Yesterday, the Church released a video that shows a family who deals with the coming out of their adult gay son. This video is phenomenal in several regards… specifically that the parents can admit that they did not respond affirmatively to begin with and communicate some of the misperceptions that they had. For example… that it might be a phase… that it might be a testosterone problem… that they might be able to “fix” this about their son… that this was a “choice”….
And yet, the first thing the Dad said to his son was “I love you.” And eventually they were able to have meaningful dialogue about what this really meant, own the times that they had damaged their son by talking indirectly about others, and describe the change of heart they experienced about how to approach their son and his life decisions.
What is so integrally important in the messaging for me is that the focus remains on: MAINLY — how we can LOVE our son regardless of differences of theology and certain doctrinal understandings.
I am extremely optimistic of this type of video shown on Mormon Newsroom and other official LDS venues (i.e. mormonandgay.lds.org) and hope to see much more of this going forward. This is they type of thing that will help LDS families have adequate resources, lower homelessness among LGBT+ youth, and ultimately save lives.
The following is a guest post by Thomas Montgomery regarding his thoughts about the release of this video which points out the conflicting messages LDS members are facing in some of the rhetoric coming from Mormon sources. This can be a confusing issue. And it still remains that the LDS Church is not currently a safe haven for LGBT+ members. But what should never be confusing for those who follow the Gospel of Jesus Christ, is that love is the overriding commandment over all else… every time.
Today’s guest post is written by Thomas Montgomery. Opinions shared on guest posts may not completely reflect the positions of the blog’s author.
Thomas Montgomery is a father of a gay son who has done much work within the LDS church to bring awareness to issues facing LGBT+ members. His family was featured in the documentary Families are Forever, part of the work of the Family Acceptance Project.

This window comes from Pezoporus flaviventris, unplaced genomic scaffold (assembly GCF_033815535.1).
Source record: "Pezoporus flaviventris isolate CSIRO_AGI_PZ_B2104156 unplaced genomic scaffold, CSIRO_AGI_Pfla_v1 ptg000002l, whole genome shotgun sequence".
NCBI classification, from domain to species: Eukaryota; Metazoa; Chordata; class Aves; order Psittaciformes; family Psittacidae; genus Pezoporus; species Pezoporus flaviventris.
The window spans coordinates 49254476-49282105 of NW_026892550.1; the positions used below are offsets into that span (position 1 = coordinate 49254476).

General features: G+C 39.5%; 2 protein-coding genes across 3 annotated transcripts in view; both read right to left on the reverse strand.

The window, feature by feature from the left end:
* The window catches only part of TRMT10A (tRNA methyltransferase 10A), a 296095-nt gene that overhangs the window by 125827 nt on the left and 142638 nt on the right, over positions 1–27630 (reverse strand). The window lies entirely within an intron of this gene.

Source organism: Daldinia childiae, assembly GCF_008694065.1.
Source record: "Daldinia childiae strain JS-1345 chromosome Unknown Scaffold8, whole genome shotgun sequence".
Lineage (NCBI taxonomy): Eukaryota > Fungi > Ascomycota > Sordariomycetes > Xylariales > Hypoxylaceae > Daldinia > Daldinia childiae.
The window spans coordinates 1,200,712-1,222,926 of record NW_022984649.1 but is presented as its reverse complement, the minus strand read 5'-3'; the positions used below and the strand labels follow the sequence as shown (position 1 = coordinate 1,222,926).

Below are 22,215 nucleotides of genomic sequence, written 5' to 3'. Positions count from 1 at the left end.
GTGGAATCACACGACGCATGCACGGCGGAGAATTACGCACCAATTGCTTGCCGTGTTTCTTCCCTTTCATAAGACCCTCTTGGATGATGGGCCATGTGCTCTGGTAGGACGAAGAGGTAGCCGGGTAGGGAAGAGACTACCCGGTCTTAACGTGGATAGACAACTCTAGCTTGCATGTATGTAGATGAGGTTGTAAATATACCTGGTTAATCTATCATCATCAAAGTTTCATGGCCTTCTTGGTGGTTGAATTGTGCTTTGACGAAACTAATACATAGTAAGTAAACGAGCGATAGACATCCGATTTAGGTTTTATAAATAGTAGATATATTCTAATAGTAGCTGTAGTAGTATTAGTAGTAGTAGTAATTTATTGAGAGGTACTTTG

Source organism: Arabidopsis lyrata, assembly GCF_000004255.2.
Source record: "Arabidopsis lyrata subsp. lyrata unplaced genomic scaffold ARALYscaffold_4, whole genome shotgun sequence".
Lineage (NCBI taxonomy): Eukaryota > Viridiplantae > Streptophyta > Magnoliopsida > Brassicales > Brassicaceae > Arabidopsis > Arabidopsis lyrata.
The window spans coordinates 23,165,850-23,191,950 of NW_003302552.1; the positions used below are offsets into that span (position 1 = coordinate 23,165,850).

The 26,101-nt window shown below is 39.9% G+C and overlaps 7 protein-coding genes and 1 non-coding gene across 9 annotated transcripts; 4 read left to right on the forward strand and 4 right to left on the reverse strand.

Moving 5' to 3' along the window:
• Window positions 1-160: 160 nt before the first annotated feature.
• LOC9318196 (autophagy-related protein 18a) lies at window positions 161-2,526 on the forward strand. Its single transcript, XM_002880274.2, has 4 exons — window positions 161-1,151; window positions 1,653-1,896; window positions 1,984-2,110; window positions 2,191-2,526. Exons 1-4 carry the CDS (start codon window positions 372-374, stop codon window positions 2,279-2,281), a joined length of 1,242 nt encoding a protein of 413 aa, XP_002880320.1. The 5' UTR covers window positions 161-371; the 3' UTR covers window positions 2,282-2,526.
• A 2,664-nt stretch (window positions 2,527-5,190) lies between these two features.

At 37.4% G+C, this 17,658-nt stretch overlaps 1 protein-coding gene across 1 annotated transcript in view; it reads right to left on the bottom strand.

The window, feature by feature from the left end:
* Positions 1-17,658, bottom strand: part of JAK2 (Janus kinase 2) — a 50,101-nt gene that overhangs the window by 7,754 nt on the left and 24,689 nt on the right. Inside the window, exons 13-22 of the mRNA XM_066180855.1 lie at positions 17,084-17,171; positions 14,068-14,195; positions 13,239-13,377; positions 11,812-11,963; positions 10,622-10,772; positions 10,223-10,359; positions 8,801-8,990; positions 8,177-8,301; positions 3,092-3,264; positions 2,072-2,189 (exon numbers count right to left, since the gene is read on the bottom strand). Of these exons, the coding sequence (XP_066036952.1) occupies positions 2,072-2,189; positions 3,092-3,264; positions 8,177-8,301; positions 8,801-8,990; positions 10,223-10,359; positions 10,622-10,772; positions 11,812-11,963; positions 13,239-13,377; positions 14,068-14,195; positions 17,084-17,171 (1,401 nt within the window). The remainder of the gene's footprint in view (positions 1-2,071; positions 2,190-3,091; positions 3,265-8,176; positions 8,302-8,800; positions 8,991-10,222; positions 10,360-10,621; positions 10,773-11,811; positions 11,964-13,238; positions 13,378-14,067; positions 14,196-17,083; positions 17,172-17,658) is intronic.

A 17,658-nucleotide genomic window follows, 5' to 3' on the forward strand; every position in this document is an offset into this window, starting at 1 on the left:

This is the best of what mormonandgay has to offer. I have gotten to know the team at public affairs and Bonneville Communications and this is the culmination of years of pushing boundaries and educating the Brethren from within.
I also know the Mackintosh’s a bit, but not well. Well enough to know they are good people and love has consistently been first.
What is really instructive to me on this video is for a six minute video, fully half the time is spent discussing how the son had to navigate the:
(2) highly negative
(3) highly uninformed
(4) culturally engrained
(5) rejecting behaviors
This family turned the corner and surrendered the Church’s doctrinal position to Christ’s love. Not many LDS parents are able to turn that corner.
And a nod to John Gustav-Wrathall and Randall Thacker as President’s of Affirmation for initiating and embracing years of dialogue with the Church.
This all adds up to what I would call potential. A subsequent General Conference rant on counterfeit marriages or lifestyles would undo the hope this represents. Waiving a water bottle and declaring that there are no homosexual members in the Church is unhelpful. And there are still no answers for how this meshes with the Church’s legal assaults – most recently against trans.
The voices from SLC Headquarters are not unified with the leaders at the top is what is most problamatic. The pattern over the past few years is ‘pass SB296’ one day, call them all ‘counterfeit’ the next. Put out a new supportive website, call them apostates the next.
And members are supposed to make sense of this.
Natasha Helfer Parker, LCMFT, CST can be reached at natashaparker.org and runs an online practice, Symmetry Solutions, which focuses on helping families and individuals with faith concerns, sexuality and mental health. She hosts the Mormon Mental Health and Mormon Sex Info Podcasts, writes a regular column for Sunstone Magazine and is the current president of the Mormon Mental Health Association. She has over 20 years of experience working with primarily an LDS/Mormon clientele.